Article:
Foot problems·Supports

“Sprains are not trivial injuries”

Using MalleoTrain supports after supination trauma

From Bauerfeind Life Magazin on 21.03.2024

In short Swiss Sports Physician and Olympic Team Physician Dr. Hanspeter Betschart has to deal with sprain injuries and their consequences a lot. During follow-up treatment, he successfully uses MalleoTrain supports. He introduces two cases from performance sports. He warns of the risk of chronic ankle instability that can result in osteoarthritis as a long-term consequence. Experts should be consulted very soon after supination trauma to prevent inadequate treatment.

One awkward movement is enough: you twist your ankle and suffer from supination trauma. This common injury poses risks and needs to be treated appropriately. The Swiss Sports Physician Dr. Hanspeter Betschart warns of chronic instability of the ankle as a consequence, and regards compression supports as a means for a successful return to activity.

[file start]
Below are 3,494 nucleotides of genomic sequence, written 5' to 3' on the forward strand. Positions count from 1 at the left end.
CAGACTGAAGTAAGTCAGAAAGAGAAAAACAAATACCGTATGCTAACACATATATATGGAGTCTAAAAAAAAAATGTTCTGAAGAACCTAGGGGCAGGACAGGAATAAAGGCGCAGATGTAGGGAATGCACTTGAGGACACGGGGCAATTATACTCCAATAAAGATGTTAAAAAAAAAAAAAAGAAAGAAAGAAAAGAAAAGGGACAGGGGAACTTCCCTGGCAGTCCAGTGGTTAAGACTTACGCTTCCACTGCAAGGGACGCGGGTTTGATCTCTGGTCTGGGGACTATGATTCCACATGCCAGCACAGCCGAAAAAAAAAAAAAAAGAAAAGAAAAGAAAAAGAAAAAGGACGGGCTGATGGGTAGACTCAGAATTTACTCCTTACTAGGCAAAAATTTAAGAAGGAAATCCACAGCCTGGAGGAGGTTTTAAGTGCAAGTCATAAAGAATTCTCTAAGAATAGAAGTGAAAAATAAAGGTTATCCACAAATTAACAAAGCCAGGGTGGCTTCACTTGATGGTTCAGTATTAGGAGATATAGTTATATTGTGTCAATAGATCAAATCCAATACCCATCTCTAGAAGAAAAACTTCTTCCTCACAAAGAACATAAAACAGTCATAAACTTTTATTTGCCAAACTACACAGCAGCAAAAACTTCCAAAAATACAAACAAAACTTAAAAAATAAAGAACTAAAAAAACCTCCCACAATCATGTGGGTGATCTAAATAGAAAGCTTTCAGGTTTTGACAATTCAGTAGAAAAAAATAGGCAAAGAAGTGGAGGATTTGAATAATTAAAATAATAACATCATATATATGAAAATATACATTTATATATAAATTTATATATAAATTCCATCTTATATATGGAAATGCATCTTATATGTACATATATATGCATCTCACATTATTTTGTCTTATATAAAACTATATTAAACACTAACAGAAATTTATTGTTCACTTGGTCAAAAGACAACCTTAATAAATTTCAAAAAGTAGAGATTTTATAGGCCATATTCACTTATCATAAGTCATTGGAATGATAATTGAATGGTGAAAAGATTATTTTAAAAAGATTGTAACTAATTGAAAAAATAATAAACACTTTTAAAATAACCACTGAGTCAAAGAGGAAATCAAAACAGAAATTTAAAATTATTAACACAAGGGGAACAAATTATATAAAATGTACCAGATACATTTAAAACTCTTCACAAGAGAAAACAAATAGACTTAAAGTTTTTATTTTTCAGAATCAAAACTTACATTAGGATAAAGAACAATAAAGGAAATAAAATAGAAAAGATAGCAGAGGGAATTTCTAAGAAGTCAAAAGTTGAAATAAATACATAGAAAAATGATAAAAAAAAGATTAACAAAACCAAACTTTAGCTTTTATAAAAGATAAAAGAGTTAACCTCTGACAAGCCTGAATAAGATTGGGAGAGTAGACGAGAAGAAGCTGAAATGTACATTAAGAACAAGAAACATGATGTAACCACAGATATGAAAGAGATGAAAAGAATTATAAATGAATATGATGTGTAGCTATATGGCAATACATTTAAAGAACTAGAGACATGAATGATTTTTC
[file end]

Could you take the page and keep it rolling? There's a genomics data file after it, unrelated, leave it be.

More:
Football and floorball (or unihockey, which is very popular in Switzerland) do not have much in common, but there is one common denominator: the susceptibility to sprain the upper ankle. Team sports with quick movements are predestined for supination trauma. The injury mechanism is a combination of plantar flexion, adduction and an inversion of the foot.

Jan Wörnhard and Ladina Sgier paid the painful price to find this out first-hand. He is a defender at SC Brühl in the Promotion League, the third highest Swiss football league. She plays unihockey in National League B for UHC Waldkirch-St. Gallen. While Jan Wörnhard was able to return to playing quickly, the floorball player was forced to wait for complete return-to-sports and return-to-competition. She did return but had to battle problems.